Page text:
Having an idea and turning it into a reality are two very different things. A recent study shows 33% of UK adults have ideas they believe could turn them into successful entrepreneurs but don't act on them - multi-billionaire and founder of Central American mobile phone network provider Digicel Denis O'Brien shares his advice on how to change that
When it comes to where and when they pop up, great ideas don’t discriminate.
Whether you’re busy washing the dishes or sitting under a tree waiting for an apple to hit your head, the eureka moment can appear at any time, in any place.
A new study says one in three UK adults have experienced such a moment, and come up with an idea which they think is worth millions but never turn into a reality.
Management, leadership and sales training provider Professional Academy surveyed 2,000 people and found that 25% blamed time restrictions, while half said they didn’t have the money required.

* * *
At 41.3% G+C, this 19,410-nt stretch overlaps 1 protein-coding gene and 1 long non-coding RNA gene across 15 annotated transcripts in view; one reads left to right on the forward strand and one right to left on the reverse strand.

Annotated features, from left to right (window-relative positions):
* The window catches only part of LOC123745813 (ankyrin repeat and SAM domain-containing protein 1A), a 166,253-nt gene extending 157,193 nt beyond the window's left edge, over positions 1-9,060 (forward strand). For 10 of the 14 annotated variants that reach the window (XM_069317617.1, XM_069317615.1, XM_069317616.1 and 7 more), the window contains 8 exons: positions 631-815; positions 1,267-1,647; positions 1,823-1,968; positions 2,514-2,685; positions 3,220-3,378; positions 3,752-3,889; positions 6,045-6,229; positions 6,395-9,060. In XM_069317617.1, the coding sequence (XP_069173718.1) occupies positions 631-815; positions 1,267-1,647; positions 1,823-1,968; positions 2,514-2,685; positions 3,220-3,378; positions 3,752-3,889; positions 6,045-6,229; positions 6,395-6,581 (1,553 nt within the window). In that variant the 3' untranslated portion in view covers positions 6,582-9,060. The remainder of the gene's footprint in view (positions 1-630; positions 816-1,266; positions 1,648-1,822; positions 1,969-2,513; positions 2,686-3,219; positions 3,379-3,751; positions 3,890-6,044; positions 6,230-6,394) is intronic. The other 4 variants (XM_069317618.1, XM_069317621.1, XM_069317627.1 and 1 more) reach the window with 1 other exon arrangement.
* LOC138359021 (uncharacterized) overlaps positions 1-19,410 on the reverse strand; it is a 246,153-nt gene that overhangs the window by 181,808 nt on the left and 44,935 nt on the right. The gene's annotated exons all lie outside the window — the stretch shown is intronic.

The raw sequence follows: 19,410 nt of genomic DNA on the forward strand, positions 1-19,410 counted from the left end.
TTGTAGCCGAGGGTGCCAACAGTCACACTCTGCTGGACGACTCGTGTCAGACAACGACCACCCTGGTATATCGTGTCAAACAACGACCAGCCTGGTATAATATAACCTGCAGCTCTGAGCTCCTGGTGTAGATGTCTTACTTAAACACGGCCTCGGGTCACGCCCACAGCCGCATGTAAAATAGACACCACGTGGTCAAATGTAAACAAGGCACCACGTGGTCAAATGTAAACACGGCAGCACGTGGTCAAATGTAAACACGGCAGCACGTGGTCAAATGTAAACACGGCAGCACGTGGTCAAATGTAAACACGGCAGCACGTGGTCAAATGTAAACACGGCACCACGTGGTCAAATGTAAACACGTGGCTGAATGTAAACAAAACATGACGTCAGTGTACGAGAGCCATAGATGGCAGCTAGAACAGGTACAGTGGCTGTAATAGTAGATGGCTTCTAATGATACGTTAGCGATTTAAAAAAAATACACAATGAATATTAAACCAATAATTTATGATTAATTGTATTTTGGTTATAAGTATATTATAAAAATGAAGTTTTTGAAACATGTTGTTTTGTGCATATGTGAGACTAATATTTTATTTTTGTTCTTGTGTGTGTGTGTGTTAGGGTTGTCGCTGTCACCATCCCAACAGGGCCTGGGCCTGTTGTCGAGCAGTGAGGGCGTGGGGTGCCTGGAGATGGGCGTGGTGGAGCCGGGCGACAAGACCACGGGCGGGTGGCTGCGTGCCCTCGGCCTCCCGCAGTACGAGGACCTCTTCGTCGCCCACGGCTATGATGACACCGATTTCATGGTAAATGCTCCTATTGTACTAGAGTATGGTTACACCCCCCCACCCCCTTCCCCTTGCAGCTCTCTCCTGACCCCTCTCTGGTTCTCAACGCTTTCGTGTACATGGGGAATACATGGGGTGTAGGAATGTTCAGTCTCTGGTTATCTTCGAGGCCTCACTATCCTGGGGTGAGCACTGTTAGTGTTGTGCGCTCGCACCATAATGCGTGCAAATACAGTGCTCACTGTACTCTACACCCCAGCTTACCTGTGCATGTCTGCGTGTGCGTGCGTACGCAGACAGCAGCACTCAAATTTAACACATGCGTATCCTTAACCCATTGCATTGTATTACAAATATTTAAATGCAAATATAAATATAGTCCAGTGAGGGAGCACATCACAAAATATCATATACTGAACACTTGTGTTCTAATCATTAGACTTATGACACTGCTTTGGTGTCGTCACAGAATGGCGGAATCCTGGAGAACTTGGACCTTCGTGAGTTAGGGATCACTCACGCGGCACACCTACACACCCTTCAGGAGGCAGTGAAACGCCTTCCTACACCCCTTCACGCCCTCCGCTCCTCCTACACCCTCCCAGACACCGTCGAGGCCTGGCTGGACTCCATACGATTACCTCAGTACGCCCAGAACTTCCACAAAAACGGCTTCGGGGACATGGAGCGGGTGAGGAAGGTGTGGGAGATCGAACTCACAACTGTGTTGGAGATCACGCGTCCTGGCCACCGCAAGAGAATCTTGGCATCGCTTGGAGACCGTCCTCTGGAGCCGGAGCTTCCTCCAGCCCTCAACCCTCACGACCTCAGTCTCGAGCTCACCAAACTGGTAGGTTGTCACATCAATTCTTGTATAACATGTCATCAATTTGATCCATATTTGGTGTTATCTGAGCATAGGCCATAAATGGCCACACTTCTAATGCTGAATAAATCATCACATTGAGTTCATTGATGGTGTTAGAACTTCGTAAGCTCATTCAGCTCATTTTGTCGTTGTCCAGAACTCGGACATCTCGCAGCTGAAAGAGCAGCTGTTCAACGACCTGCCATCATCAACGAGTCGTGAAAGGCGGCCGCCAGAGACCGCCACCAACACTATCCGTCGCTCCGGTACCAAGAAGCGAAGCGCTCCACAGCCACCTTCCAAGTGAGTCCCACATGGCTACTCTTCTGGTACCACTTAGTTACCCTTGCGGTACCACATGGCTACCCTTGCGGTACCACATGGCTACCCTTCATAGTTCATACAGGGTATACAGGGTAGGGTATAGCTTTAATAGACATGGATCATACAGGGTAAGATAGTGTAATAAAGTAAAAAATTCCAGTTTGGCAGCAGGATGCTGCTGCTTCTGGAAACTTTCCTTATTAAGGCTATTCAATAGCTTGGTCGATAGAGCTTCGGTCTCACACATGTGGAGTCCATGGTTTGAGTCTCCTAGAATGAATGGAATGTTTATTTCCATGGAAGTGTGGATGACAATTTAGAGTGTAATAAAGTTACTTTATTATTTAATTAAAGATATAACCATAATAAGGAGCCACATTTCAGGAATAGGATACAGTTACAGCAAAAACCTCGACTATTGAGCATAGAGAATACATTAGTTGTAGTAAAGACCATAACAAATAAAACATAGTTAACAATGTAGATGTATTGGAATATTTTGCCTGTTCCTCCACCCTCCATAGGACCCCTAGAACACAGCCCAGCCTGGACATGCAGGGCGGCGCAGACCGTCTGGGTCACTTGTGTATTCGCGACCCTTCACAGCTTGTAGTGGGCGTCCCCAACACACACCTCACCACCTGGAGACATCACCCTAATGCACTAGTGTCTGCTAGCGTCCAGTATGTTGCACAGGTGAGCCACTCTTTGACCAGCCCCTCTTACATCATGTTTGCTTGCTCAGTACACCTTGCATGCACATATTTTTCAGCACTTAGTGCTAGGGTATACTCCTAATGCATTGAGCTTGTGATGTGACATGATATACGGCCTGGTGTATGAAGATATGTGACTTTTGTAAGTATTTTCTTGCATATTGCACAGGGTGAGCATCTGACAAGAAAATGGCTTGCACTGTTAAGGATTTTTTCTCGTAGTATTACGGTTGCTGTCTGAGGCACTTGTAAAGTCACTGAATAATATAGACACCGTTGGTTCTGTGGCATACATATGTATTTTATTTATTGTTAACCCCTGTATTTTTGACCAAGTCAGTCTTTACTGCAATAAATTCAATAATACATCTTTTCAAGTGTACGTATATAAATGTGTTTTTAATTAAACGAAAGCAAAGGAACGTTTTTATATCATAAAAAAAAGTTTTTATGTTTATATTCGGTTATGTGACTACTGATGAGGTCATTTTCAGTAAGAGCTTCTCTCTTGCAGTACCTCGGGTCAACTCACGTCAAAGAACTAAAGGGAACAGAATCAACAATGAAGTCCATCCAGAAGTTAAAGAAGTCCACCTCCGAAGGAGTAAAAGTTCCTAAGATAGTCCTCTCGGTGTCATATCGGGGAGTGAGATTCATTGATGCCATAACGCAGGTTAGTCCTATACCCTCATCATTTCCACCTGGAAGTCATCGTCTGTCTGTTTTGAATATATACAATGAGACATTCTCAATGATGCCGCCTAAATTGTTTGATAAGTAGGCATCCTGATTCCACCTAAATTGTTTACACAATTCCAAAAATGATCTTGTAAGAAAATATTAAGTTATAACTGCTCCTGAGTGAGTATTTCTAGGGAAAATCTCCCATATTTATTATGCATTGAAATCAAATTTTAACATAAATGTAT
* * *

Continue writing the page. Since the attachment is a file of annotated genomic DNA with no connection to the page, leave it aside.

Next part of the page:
More than a fifth said they weren’t sufficiently motivated and roughly 25% said they lacked the bravery to take the necessary risks, while 10% said they saw their potential idea appear elsewhere before they had time to act.
Self-made multi-billionaire Denis O’Brien thinks he knows the solution to such problems.
”Be confident, brave and flexible,” he says.
“There is a saying that you make your own luck.”
The chairman of Caribbean, Central America and Oceania mobile phone network provider Digicel – who supports the Professional Academy – expounded this advice with ten key tips for entrepreneurs.
“If you can count to ten and you can sell, you can be an entrepreneur,” says the 60-year-old.
It goes without saying that believing in yourself is a key attribute of any aspiring entrepreneur.
With self-confidence comes investor, buyer, and employee faith in you and your idea.
Without it, you risk losing your individuality and what makes your business unique.
As Denis puts it: “Don’t conform, and don’t let anyone try to force you to.
“Entrepreneurs and leaders all have a special chip in their brains that makes them what they are.”
Don’t fear failure
“If you do, who gives a damn? You’ve learned something, you always learn out of failure,” explains Denis.